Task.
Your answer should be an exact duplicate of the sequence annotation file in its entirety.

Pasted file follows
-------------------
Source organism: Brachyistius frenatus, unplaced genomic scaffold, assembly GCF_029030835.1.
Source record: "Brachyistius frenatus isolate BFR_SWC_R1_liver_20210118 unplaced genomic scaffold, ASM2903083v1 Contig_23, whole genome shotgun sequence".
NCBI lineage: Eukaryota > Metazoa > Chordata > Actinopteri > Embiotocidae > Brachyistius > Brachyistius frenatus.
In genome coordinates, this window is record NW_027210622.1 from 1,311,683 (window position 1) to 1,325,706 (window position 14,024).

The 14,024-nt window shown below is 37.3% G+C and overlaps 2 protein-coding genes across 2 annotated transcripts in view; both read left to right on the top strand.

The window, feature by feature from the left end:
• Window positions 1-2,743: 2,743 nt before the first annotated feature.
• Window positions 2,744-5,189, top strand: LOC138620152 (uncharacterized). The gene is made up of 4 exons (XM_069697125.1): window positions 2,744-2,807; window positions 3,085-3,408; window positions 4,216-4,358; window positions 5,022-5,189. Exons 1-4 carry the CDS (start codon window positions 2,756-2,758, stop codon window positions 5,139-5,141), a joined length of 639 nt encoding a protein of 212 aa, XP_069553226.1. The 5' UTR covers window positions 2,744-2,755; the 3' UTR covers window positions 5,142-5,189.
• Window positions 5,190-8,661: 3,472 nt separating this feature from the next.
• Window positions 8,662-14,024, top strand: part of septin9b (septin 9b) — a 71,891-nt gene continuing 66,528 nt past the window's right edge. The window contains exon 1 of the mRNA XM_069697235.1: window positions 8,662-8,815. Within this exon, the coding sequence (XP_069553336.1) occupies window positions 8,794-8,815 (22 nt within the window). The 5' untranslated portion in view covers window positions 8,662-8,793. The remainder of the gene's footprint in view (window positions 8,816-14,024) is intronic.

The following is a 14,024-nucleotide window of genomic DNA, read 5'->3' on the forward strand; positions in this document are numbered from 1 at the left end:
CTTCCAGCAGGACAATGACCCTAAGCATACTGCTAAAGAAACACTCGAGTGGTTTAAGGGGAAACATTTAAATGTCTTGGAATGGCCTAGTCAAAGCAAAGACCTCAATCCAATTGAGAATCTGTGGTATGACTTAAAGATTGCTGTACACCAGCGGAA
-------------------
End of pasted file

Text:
Source organism: Brachyistius frenatus, unplaced genomic scaffold, assembly GCF_029030835.1.
Source record: "Brachyistius frenatus isolate BFR_SWC_R1_liver_20210118 unplaced genomic scaffold, ASM2903083v1 Contig_23, whole genome shotgun sequence".
NCBI lineage: Eukaryota > Metazoa > Chordata > Actinopteri > Embiotocidae > Brachyistius > Brachyistius frenatus.
In genome coordinates, this window is record NW_027210622.1 from 1,311,683 (window position 1) to 1,325,706 (window position 14,024).

The 14,024-nt window shown below is 37.3% G+C and overlaps 2 protein-coding genes across 2 annotated transcripts in view; both read left to right on the top strand.

The window, feature by feature from the left end:
• Window positions 1-2,743: 2,743 nt before the first annotated feature.
• Window positions 2,744-5,189, top strand: LOC138620152 (uncharacterized). The gene is made up of 4 exons (XM_069697125.1): window positions 2,744-2,807; window positions 3,085-3,408; window positions 4,216-4,358; window positions 5,022-5,189. Exons 1-4 carry the CDS (start codon window positions 2,756-2,758, stop codon window positions 5,139-5,141), a joined length of 639 nt encoding a protein of 212 aa, XP_069553226.1. The 5' UTR covers window positions 2,744-2,755; the 3' UTR covers window positions 5,142-5,189.
• Window positions 5,190-8,661: 3,472 nt separating this feature from the next.
• Window positions 8,662-14,024, top strand: part of septin9b (septin 9b) — a 71,891-nt gene continuing 66,528 nt past the window's right edge. The window contains exon 1 of the mRNA XM_069697235.1: window positions 8,662-8,815. Within this exon, the coding sequence (XP_069553336.1) occupies window positions 8,794-8,815 (22 nt within the window). The 5' untranslated portion in view covers window positions 8,662-8,793. The remainder of the gene's footprint in view (window positions 8,816-14,024) is intronic.

The following is a 14,024-nucleotide window of genomic DNA, read 5'->3' on the forward strand; positions in this document are numbered from 1 at the left end:
CTTCCAGCAGGACAATGACCCTAAGCATACTGCTAAAGAAACACTCGAGTGGTTTAAGGGGAAACATTTAAATGTCTTGGAATGGCCTAGTCAAAGCAAAGACCTCAATCCAATTGAGAATCTGTGGTATGACTTAAAGATTGCTGTACACCAGCGGAA